Facial Perception, Recognition, and Evaluation

Have you ever actually wondered how we are so good at seeing faces? We see faces in the moon, on Mars, and even faces in clouds, cracks in the walls, and mail-boxes.

You also probably never thought about why you could tell between your mother and your best friend, and almost instantly know their emotions.

But this is exactly what my topic is about. I love psychology, the way the brain works, and speculation on why it works the way it does. I actually came across this topic through a handful of different documentaries and videos, one of which was Brain Games. This idea that we are programmed to see faces really mesmerized me.

People don’t appreciate this topic and what it does for all humans. Without it, our lives would be very different, and this can be seen in people who have diseases and brain damage that inhibit them from recognizing faces. We are all very social animals, and without the ability to recognize faces, we loose this sociality. I can not say whether or not we would be lonely, but I can say that without the ability to comprehend faces, there would be no such thing as social health.

Other faces keep us healthy, and are a passage through which empathy and social maturity flows. If we couldn’t distinguish between people, as some people can’t, due to mental disease, children would never reach social maturity.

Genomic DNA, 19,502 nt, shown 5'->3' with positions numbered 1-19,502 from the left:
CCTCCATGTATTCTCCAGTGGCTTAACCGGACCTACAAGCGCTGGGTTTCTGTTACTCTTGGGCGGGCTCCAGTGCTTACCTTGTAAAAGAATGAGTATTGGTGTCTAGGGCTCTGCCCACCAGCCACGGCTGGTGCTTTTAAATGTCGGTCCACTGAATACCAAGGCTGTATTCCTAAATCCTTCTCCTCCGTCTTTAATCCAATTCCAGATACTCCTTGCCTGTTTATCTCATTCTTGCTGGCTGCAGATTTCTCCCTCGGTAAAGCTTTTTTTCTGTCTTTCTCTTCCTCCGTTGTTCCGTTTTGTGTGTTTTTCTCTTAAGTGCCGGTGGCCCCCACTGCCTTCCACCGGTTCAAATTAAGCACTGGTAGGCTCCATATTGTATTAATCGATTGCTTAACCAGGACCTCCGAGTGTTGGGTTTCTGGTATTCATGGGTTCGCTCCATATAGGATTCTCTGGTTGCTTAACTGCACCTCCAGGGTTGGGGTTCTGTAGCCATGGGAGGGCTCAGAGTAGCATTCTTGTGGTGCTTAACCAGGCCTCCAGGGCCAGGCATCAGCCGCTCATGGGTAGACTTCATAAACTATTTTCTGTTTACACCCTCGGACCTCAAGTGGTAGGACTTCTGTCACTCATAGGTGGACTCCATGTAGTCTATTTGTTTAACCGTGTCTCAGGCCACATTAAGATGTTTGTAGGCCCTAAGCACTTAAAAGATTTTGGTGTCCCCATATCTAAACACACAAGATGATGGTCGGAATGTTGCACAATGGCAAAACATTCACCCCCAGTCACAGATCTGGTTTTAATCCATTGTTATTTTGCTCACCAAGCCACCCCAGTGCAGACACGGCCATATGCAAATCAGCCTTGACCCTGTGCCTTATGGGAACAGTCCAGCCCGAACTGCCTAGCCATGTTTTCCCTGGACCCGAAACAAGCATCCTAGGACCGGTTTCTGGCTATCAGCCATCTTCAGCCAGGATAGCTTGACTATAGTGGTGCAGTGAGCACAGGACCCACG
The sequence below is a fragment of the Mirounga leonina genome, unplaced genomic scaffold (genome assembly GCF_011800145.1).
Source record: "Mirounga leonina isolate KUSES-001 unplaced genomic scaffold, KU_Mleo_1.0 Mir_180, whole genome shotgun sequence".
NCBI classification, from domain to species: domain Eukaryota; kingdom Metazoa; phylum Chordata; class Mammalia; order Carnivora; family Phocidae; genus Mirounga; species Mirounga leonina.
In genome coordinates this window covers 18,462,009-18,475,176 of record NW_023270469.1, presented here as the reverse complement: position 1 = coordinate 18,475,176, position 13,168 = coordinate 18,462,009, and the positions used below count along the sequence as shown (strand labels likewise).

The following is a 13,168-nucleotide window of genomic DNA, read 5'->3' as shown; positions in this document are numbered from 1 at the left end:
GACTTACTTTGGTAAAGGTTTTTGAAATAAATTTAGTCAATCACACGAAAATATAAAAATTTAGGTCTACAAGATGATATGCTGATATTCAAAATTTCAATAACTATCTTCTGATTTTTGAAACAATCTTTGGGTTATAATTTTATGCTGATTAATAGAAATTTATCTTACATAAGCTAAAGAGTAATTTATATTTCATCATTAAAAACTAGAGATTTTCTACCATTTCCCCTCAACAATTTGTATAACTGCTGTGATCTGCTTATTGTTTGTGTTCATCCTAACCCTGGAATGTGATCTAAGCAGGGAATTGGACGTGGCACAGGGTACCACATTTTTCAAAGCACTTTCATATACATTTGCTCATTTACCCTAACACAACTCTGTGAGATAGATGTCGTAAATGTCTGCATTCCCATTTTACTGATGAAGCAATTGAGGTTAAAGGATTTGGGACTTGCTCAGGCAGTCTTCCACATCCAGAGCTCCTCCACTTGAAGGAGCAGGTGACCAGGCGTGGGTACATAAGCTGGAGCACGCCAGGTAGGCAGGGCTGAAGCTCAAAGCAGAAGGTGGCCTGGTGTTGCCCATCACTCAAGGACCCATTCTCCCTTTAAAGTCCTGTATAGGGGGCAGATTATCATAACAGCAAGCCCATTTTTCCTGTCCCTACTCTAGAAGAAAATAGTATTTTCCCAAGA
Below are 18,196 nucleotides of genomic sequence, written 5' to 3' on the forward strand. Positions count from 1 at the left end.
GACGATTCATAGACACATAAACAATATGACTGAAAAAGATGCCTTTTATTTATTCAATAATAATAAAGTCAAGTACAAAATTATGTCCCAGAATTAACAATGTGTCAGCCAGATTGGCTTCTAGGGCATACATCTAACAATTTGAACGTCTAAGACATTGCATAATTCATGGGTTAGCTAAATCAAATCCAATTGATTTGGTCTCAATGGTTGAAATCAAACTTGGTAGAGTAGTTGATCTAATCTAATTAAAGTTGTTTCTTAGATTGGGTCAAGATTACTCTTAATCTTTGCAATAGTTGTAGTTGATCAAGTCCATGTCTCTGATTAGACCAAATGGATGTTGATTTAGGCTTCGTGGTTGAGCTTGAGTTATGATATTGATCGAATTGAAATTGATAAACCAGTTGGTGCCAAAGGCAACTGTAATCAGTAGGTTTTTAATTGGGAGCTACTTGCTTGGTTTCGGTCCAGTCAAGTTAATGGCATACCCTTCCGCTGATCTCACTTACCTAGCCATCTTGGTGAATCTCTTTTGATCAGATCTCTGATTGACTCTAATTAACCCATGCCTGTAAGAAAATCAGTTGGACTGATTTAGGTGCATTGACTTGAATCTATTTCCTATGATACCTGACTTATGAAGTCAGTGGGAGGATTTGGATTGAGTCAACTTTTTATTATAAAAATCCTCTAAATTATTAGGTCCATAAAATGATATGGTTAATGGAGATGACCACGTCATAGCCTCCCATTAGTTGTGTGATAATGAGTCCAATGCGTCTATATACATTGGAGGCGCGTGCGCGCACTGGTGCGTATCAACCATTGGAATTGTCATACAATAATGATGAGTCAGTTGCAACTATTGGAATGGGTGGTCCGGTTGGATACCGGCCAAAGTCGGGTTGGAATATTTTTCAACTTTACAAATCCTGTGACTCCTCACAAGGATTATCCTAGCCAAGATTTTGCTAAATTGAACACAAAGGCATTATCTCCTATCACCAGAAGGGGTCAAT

Because we are all dependent on this system, people who lack certain elements of this ability suffer gravely. As of today, like other mental diseases and brain damage, there is no direct cure. People with diseases such as prosopagnosia need to learn to recognize people in other manners. One man, before discovering he had ‘face blindness’ told a friend at the movies that it was silly that robbers covered their faces, since you could still see the rest of their body. Unlike other diseases, prosopagnosia and other face blindnesses can be worked around using other techniques of recognizing people.

In the end I have realized that without the ability to recognize and decode faces, we wouldn’t be social animals. We would be loners. But because we have had this ability since the day we are born, we take it for granted. We don’t realize how much of the brain goes into making facial recognition work, and how lucky we are to have it.

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